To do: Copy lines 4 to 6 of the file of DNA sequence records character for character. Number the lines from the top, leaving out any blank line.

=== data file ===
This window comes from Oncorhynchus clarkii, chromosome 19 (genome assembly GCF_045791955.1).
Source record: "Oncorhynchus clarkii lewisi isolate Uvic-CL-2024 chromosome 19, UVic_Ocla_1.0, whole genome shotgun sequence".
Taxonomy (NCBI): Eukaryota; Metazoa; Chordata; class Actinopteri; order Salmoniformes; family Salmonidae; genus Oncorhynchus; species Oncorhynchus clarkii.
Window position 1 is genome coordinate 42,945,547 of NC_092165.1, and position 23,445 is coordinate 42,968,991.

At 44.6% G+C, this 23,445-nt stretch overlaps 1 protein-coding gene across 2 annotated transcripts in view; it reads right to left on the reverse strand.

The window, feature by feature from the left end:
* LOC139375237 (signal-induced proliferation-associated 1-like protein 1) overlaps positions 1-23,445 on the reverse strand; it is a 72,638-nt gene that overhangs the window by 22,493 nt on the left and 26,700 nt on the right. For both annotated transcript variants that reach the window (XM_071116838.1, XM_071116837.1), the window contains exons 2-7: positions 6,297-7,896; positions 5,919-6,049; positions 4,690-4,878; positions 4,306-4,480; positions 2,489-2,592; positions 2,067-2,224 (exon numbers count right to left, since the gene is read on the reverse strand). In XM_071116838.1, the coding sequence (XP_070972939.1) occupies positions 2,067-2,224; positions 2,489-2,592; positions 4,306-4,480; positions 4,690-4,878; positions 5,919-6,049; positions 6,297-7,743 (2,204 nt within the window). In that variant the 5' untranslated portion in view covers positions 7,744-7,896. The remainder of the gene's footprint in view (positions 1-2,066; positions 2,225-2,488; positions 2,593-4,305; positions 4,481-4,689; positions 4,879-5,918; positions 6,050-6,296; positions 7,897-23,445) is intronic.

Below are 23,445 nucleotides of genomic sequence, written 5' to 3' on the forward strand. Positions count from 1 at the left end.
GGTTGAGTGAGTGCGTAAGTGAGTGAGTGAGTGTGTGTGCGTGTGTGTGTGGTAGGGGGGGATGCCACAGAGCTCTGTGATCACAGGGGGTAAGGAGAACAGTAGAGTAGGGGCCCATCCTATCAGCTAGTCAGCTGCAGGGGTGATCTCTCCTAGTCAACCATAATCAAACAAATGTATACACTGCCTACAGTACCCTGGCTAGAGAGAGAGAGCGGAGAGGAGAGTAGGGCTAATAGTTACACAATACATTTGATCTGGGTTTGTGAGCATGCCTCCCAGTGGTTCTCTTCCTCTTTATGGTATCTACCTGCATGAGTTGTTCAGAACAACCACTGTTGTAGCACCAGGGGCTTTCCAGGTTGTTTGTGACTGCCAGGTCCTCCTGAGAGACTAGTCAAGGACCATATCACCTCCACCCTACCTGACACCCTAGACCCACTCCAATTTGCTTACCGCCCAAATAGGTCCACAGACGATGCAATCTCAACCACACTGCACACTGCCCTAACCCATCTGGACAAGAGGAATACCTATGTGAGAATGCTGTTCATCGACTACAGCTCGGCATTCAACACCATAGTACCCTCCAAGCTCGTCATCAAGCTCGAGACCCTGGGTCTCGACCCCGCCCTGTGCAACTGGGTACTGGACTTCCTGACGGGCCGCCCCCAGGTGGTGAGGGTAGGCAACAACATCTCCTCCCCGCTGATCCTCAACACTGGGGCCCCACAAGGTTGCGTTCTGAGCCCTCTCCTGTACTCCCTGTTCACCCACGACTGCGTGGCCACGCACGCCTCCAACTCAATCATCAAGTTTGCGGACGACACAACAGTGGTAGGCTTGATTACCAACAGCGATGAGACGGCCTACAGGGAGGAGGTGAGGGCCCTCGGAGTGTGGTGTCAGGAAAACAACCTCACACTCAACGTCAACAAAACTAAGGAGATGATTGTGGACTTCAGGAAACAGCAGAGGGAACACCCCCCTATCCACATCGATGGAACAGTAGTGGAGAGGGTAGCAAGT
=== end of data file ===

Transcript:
Window position 1 is genome coordinate 42,945,547 of NC_092165.1, and position 23,445 is coordinate 42,968,991.

At 44.6% G+C, this 23,445-nt stretch overlaps 1 protein-coding gene across 2 annotated transcripts in view; it reads right to left on the reverse strand.

The window, feature by feature from the left end: